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Search GovSpot or Google |   Great Must-See sites   |   Read Articles and Lists | Find answers | Did you know?  
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European Union

Trade barriers and changing currencies are things most Americans don't have to think about. But across the Atlantic Ocean, several countries have established the European Union to link themselves together economically and politically. Now in its late stages of development, the European Union will dramatically change the lives of many Europeans.

While most Americans ignore the European Union, it represents a very real economic competitor with the United States. The 1999 GDP of the United States was $9.3 trillion, according the CIA World Factbook. The combined 1999 GDP of the 15 European Union nations is about $8 trillion, making it the second largest economy in the world.

History and Institutions

In the aftermath of the Second World War, Winston Churchill and other European leaders advocated forming a "united states" of Europe. If European countries were united economically, these leaders thought, they would be less likely to go to war with each other again.

The European Union formed in 1957 as a coalition between France, Italy, West Germany, Belgium, the Netherlands and Luxemburg. With the addition of Denmark, the United Kingdom, Ireland, Greece, Spain, Portugal, Austria, Finland and Sweden there are now 15 nations in the EU. Read a year-by-year account of the History of the European Union to learn more. Norway and Switzerland are the only two western European nations that have not joined the EU.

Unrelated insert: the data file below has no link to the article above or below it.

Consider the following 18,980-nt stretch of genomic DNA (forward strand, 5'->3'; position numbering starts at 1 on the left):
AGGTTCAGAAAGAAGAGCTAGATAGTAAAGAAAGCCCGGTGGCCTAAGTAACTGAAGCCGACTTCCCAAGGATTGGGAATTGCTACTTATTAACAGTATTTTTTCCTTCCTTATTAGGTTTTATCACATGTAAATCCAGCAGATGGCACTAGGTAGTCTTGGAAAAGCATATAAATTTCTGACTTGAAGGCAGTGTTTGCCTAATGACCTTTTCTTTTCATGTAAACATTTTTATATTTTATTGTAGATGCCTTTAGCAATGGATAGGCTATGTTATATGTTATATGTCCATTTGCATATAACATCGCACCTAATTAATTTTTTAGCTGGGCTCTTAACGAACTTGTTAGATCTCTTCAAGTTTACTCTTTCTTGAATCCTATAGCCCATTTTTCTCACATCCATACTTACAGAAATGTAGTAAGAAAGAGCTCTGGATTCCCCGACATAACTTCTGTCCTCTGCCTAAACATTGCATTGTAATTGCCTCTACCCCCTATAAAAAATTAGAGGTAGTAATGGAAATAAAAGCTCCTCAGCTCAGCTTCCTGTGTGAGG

The EU has three governing bodies, the European Commission, the European Parliament and the Council of the European Union. These three groups determine the economic policies of the EU. To find out more about their functions, read the Institutions of the European Union.

The goals of the union are to establish a common market, a common currency and a European citizenship that would complement national citizenship. The Common Market, launched in 1968, allows free trade between the nations in the union.

However, some skeptics of the union fear that European countries will lose their separate cultural identities with economic integration.

Expansion

The EU is now preparing to expand to include countries such as Turkey, Poland, the Czech Republic and Hungary. Applicant countries must meet certain requirements, such as a stable economy and a working democracy, to join the union. These requirements encourage countries to make economic and social reforms. Read news and reports about the Enlargement, including profiles of the 13 applicant countries.

Euro

A single currency is one of the last steps in the process of unifying the countries' economies. While most EU nations accepted the currency, known as the euro, the United Kingdom, Denmark and Sweden decided to observe the euro for a few years before joining.

One euro is worth about 88 cents. The euro was launched in 1999 for business and credit card transactions. Euro currency and coins became legal tender Jan. 1, 2002. The nations' separate currencies were phased out within two months. To learn more about the euro, read the Frequently Asked Questions and browse the euro conversion rates. You can see the design of euro bank notes at the European Central Bank.

News

For news on the EU economy, read The Economist, EUbusiness and EU Integration News.




   --- J. Britten

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